Tuesday, January 12, 2010

Reading Whitneys

I haven't done much blogging this month, I'm mostly avoiding Face Book, and the amount of writing I've done is zilch. I've been busy reading. I'm not reading just anything; I haven't even spent much time with the newspaper. It's the Whitneys. At some insane moment in the past I agreed to be one of those people who reads nominees in an effort to whittle down their numbers to a managable five finalists. And I'm doing this in more than one category. I won't say which categories, but one has some really great nominees and one has . . . well, let me say . . . a few really good ones.

I've made some observations during my reading: 1) copy editing is a lost art at most publishing houses, 2) some writers have more friends than talent, 3) when LDS writers are good, they're really good, 4) realistic dialog improves a story while course, vulgar language detracts, 5) LDS writers run the full gamut from silly, sappy, boring, negative, sloppy research, to funny, realistic, great research, thought provoking, and enlightening. Some write the same old boring drivel over and over and some have keen imaginations and powerful messages to deliver, and 6) sometimes within a single book some writers write brilliantly for awhile and childishly in other sections.

Over the many years I've been writing, I've discovered readers vary as widely as writers do. There are some who like the predictable Barbara Cartland type romance; some will only read novels if they're closely linked to Church history; some consider fictionalized novels loosely based on a scriptural event or time period sacrilegious, some want lowest denominator novels that dwell on Church members weaknesses and shortcomings, complete with raw vocabulary; some want stories that are strictly imaginative with no direct reference to the church---but with the language cleaned up; some don't care whether there's a Church link or not as long as the book is entertaining; some like social issues; some want mystery and adventure, some consider genre fiction beneath them and seek what they consider literary only; some like to mull over a novel for weeks on end, and others prefer quick reads.

Fortunately I like to read and find it interesting to sample so many different styles and topics. So far I've only found one book that was so lacking in appeal that I only read the first sixty pages, then touched briefly on subsequent chapters and read the final one. I liked one I expected to dislike and was bored by one by an author I usually enjoy a great deal. Some are pretty much what I expected, good or bad. I have five and a half books left to go---then there are the new books I need to read and review for my Meridian column and one I agreed to edit for one of my daughters. Perhaps one day, I'll find time to write again.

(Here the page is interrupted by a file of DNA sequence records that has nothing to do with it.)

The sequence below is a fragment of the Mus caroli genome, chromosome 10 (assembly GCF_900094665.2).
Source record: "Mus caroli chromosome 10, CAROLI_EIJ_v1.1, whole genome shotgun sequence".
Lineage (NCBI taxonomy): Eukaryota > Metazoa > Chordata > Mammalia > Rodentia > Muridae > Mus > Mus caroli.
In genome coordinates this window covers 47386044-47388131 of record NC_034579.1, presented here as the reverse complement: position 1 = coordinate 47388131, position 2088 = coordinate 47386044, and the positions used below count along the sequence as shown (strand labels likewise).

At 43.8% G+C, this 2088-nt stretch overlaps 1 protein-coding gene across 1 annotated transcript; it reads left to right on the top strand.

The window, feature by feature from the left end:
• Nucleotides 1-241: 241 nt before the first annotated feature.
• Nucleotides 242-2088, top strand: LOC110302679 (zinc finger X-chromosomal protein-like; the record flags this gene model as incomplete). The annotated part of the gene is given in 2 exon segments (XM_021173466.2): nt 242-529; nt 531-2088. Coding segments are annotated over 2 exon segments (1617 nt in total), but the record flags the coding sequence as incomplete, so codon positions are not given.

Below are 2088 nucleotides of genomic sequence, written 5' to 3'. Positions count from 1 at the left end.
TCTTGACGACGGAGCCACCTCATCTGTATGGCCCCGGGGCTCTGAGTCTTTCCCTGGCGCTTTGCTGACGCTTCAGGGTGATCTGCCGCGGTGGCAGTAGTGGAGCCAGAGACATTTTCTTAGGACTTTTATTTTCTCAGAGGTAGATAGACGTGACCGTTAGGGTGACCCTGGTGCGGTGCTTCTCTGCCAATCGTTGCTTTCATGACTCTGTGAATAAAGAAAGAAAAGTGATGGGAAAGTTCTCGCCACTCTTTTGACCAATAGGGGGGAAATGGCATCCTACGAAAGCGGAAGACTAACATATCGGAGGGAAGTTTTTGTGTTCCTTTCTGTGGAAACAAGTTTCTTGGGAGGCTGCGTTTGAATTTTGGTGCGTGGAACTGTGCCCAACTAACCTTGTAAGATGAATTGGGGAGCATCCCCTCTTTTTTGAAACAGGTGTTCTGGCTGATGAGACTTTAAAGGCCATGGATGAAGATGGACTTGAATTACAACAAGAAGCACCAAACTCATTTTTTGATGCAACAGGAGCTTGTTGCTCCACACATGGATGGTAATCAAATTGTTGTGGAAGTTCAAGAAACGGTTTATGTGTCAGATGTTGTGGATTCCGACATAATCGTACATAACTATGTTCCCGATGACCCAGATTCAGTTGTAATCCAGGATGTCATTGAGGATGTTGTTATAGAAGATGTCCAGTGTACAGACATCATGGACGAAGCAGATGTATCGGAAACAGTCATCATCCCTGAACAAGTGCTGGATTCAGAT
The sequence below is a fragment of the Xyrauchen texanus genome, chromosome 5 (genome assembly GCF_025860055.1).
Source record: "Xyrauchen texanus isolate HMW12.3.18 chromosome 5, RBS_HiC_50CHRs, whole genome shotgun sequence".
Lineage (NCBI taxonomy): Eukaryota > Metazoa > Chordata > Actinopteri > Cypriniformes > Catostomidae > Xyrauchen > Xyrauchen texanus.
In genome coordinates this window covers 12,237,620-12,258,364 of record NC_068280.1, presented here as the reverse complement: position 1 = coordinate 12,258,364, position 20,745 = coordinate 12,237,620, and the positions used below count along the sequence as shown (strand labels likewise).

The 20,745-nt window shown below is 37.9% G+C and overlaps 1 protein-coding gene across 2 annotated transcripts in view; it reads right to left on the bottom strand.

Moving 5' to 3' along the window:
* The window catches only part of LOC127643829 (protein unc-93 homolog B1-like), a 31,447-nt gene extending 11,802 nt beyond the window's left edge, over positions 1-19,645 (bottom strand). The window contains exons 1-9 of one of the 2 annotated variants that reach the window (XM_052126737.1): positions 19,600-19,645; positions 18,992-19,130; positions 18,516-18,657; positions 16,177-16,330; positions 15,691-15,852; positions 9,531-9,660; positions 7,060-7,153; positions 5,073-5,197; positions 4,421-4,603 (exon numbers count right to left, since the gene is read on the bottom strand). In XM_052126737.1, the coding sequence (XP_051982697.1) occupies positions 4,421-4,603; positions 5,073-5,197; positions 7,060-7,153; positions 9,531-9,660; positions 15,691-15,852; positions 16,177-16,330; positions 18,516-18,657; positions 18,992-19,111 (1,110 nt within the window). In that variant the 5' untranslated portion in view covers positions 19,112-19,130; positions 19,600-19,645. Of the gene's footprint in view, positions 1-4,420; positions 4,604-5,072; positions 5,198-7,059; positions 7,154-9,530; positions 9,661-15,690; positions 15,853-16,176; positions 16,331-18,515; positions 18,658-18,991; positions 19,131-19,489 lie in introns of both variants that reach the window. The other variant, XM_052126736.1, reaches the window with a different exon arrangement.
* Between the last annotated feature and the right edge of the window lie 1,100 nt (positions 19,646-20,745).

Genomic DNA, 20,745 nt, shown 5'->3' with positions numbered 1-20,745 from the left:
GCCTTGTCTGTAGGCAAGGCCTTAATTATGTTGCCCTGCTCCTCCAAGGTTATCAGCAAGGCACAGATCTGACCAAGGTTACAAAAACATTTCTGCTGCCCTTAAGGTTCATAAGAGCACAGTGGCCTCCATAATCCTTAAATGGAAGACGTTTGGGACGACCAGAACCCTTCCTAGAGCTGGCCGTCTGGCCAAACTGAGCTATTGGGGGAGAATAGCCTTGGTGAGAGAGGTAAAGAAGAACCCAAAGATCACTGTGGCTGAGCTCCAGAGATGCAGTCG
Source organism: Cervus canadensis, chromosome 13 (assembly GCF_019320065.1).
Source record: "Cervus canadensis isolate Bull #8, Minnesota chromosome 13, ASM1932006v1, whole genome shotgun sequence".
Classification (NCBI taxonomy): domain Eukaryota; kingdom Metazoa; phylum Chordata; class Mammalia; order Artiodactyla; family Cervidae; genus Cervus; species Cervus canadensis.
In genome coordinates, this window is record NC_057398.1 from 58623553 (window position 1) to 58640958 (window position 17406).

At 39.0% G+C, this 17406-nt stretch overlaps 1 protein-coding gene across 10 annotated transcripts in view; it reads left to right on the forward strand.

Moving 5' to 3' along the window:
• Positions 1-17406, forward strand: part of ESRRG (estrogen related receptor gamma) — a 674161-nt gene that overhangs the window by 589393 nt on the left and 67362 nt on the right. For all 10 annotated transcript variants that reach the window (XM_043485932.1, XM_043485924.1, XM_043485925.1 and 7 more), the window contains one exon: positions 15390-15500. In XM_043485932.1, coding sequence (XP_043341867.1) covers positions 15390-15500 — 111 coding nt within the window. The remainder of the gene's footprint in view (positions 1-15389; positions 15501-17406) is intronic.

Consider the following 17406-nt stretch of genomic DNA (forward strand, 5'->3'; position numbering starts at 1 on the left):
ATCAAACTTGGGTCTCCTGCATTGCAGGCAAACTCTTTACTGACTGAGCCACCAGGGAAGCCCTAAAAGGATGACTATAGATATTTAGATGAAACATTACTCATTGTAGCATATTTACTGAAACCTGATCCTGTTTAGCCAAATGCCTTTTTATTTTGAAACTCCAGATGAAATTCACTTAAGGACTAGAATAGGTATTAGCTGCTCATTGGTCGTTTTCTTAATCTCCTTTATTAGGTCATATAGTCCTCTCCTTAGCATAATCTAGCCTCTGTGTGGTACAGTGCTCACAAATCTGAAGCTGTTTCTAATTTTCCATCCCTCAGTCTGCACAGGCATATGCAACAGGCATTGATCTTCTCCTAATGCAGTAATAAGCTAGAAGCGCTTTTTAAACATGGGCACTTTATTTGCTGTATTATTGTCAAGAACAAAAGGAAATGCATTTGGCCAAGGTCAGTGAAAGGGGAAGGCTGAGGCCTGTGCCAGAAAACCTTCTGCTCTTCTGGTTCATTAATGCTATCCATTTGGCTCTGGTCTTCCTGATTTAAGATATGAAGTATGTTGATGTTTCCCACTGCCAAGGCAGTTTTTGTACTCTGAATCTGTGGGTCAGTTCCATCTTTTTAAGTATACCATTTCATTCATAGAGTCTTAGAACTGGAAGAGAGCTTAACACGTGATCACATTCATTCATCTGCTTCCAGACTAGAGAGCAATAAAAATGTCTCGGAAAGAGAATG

The winner for the previous contest never claimed her prize, so I will draw two winners this time, one from followers and commenters and one just from commenters.

9 comments:

Britt said...

The copyediting thing is a killer. It's driving me nuts!! Seems like published books are getting worse and worse in that regard...

Tamara Hart Heiner said...

hilarious! 'some writers have more friends than talent.' yes! You are right!

I can't seem to pick up a book anymore without finding tons of typos.It worries me. I was a copyeditor for BYU-television, so I know how to do it, but finding your own mistakes is HARD. You really rely on a copy-editor at your publisher's house!

Daron D. Fraley said...

Great post. Thanks for some inside peeks into the judging process.

Robin said...

I'm glad i'm not a writer but I do read a lot of books and am constantly finding errors. Some are quite funny. I know there are days that words come easy and other times the words just don't look right.

I enjoy a wide variety of books but one thing I look for is, does it leave me thinking?

Elizabeth Morgan said...

That sounds like quite the task you have taken on to help narrow down the finalists for the whitney awards. I am sure you will be able to do a wonderful job as choosing.

Traci Hunter Abramson said...

Loved this post, Jennie! I wish you luck on this undertaking. I can't begin to imagine how much time it must be taking you, even considering how many novels you have already read and reviewed this year.

While I probably can fall into many of the different categories of writers you mention, I at least hope I catch most of my typos and I don't ever bore you!

Jolynn_Reads said...

That's alot of reading. I really like to read, but I'm not a very fast reader. My husband is just the opposite.
Reading that many books, in that short of time, would be confusing for me. The LDS fiction has Great talent.
Good Luck.

KarenG said...
This comment has been removed by the author.
KarenG said...

Every LDS writer and publisher, LDS or not, should have those two middle paragraphs of this honest analysis posted up in the editorial office and look at it every day.